Lundbeck is confident that the launch of its big-selling antidepressant escitalopram in Japan in the near future will make a major contribution to its coffers.
The Danish firm has announced that partner Mochida Pharmaceutical Co has filed a new drug application for escitalopram for the treatment of depression with the Japanese Ministry of Health, Labour and Welfare. The blockbuster pill is sold by Lundbeck as Cipralex and marketed in the USA by licensee Forest Laboratories as Lexapro.
In Japan, Mochida started the development of escitalopram in 2002, having signed a pact with Lundbeck in May of that year. Financial details of the alliance have not been disclosed but the Valby-headquartered group is to receive regulatory milestone payments and royalties.
If approved, Lundbeck claims the commercialisation of escitalopram will be supported "by two highly CNS-experienced Japanese companies", ie Mochida and Mitsubishi Tanabe. Those two will have more than 1,500 sales reps on the case, "which is fully competitive in the Japanese market".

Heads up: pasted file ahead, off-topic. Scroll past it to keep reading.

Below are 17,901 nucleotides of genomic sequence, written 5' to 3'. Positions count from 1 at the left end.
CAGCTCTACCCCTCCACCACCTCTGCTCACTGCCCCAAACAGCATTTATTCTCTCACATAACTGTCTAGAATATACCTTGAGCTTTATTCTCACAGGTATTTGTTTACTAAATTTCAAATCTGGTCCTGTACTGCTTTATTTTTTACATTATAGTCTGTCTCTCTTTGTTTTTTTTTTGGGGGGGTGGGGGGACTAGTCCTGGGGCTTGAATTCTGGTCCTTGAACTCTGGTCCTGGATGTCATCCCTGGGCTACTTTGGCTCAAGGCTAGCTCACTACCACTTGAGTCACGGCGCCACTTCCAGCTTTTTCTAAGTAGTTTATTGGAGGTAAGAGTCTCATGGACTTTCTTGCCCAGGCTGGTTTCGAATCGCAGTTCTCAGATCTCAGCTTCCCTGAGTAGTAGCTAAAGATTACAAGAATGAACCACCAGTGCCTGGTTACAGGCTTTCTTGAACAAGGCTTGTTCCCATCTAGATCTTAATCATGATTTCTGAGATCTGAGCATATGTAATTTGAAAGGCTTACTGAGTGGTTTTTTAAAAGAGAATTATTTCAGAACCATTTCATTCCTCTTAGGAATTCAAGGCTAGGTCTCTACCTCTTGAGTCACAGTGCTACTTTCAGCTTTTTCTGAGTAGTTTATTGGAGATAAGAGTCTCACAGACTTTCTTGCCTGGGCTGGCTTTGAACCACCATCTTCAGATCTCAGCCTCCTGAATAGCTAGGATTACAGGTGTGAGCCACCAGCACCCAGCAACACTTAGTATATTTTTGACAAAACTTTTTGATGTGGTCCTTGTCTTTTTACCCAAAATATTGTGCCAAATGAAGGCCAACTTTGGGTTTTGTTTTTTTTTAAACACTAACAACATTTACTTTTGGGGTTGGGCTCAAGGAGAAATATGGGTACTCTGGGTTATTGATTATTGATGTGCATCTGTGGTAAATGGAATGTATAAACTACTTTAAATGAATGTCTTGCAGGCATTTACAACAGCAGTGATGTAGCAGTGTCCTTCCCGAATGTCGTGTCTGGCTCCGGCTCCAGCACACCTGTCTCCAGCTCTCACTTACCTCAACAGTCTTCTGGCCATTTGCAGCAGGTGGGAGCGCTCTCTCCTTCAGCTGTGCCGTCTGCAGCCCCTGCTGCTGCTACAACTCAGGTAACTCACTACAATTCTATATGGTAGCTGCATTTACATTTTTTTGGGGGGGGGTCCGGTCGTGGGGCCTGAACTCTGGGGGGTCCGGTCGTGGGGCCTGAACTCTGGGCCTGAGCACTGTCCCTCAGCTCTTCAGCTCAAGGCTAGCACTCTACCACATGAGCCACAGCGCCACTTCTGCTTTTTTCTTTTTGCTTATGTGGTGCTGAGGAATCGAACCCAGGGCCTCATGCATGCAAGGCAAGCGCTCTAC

Lundbeck chief executive Ulf Wiinberg noted that the filing was earlier than expected. He added that "the Japanese antidepressant market represents a substantial commercial opportunity" and should "contribute meaningfully to Lundbeck's financial performance already in the period 2012-2014".
IMS values the Japanese antidepressant market at around $1.1 billion and it has been experiencing double-digit growth rates in the past few years. The number of patients with depression in Japan is currently estimated at over one million.
Escitalopram will go up against some well-established competition. The three best-selling antidepressants in Japan at the end of 2009 were GlaxoSmithKline's Paxil (paroxetine) which had a market share of 42%, Pfizer's Zoloft (sertraline; 20%) and Luvox (fluvoxamine; 16%), marketed by Astellas.